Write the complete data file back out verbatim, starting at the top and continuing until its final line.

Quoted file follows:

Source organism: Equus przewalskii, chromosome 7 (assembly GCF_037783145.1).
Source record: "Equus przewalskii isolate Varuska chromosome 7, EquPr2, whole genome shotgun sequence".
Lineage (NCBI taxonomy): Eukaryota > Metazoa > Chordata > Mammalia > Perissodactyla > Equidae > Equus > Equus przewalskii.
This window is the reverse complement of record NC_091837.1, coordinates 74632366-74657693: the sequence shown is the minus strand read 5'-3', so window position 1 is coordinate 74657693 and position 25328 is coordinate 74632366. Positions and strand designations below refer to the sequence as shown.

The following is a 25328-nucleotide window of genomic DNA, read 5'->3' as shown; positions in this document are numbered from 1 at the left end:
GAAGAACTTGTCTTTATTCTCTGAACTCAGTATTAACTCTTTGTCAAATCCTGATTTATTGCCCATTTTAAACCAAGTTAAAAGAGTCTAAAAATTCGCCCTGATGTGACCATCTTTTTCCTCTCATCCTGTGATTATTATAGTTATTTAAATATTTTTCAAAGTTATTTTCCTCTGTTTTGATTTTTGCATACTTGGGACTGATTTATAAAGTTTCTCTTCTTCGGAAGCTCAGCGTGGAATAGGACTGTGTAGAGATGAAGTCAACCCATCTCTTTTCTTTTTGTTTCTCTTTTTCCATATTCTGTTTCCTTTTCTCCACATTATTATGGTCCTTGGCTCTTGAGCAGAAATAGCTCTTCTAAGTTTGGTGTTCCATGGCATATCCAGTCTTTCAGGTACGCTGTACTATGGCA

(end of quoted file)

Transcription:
Source organism: Equus przewalskii, chromosome 7 (assembly GCF_037783145.1).
Source record: "Equus przewalskii isolate Varuska chromosome 7, EquPr2, whole genome shotgun sequence".
Lineage (NCBI taxonomy): Eukaryota > Metazoa > Chordata > Mammalia > Perissodactyla > Equidae > Equus > Equus przewalskii.
This window is the reverse complement of record NC_091837.1, coordinates 74632366-74657693: the sequence shown is the minus strand read 5'-3', so window position 1 is coordinate 74657693 and position 25328 is coordinate 74632366. Positions and strand designations below refer to the sequence as shown.

The following is a 25328-nucleotide window of genomic DNA, read 5'->3' as shown; positions in this document are numbered from 1 at the left end:
GAAGAACTTGTCTTTATTCTCTGAACTCAGTATTAACTCTTTGTCAAATCCTGATTTATTGCCCATTTTAAACCAAGTTAAAAGAGTCTAAAAATTCGCCCTGATGTGACCATCTTTTTCCTCTCATCCTGTGATTATTATAGTTATTTAAATATTTTTCAAAGTTATTTTCCTCTGTTTTGATTTTTGCATACTTGGGACTGATTTATAAAGTTTCTCTTCTTCGGAAGCTCAGCGTGGAATAGGACTGTGTAGAGATGAAGTCAACCCATCTCTTTTCTTTTTGTTTCTCTTTTTCCATATTCTGTTTCCTTTTCTCCACATTATTATGGTCCTTGGCTCTTGAGCAGAAATAGCTCTTCTAAGTTTGGTGTTCCATGGCATATCCAGTCTTTCAGGTACGCTGTACTATGGCA